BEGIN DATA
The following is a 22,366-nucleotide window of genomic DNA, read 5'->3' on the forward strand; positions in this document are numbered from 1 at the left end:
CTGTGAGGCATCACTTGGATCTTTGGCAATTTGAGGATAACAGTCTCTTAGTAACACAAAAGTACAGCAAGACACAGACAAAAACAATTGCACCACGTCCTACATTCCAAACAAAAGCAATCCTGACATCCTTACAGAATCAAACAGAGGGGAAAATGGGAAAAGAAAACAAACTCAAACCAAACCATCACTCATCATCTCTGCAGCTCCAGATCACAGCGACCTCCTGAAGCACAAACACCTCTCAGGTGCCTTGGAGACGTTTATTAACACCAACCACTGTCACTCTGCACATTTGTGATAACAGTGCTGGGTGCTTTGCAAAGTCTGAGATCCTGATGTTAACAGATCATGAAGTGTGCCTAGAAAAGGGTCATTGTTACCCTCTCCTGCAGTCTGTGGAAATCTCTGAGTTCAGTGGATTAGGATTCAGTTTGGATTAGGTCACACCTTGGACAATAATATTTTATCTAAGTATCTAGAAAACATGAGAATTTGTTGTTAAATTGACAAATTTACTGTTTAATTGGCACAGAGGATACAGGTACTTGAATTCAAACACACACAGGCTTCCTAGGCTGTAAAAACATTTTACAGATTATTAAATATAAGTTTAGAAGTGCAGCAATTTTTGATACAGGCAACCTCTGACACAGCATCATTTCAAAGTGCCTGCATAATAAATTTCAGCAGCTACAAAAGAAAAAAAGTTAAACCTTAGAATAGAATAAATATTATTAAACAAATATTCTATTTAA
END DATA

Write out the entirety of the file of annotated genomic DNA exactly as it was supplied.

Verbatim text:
The following is a 22,366-nucleotide window of genomic DNA, read 5'->3' on the forward strand; positions in this document are numbered from 1 at the left end:
CTGTGAGGCATCACTTGGATCTTTGGCAATTTGAGGATAACAGTCTCTTAGTAACACAAAAGTACAGCAAGACACAGACAAAAACAATTGCACCACGTCCTACATTCCAAACAAAAGCAATCCTGACATCCTTACAGAATCAAACAGAGGGGAAAATGGGAAAAGAAAACAAACTCAAACCAAACCATCACTCATCATCTCTGCAGCTCCAGATCACAGCGACCTCCTGAAGCACAAACACCTCTCAGGTGCCTTGGAGACGTTTATTAACACCAACCACTGTCACTCTGCACATTTGTGATAACAGTGCTGGGTGCTTTGCAAAGTCTGAGATCCTGATGTTAACAGATCATGAAGTGTGCCTAGAAAAGGGTCATTGTTACCCTCTCCTGCAGTCTGTGGAAATCTCTGAGTTCAGTGGATTAGGATTCAGTTTGGATTAGGTCACACCTTGGACAATAATATTTTATCTAAGTATCTAGAAAACATGAGAATTTGTTGTTAAATTGACAAATTTACTGTTTAATTGGCACAGAGGATACAGGTACTTGAATTCAAACACACACAGGCTTCCTAGGCTGTAAAAACATTTTACAGATTATTAAATATAAGTTTAGAAGTGCAGCAATTTTTGATACAGGCAACCTCTGACACAGCATCATTTCAAAGTGCCTGCATAATAAATTTCAGCAGCTACAAAAGAAAAAAAGTTAAACCTTAGAATAGAATAAATATTATTAAACAAATATTCTATTTAA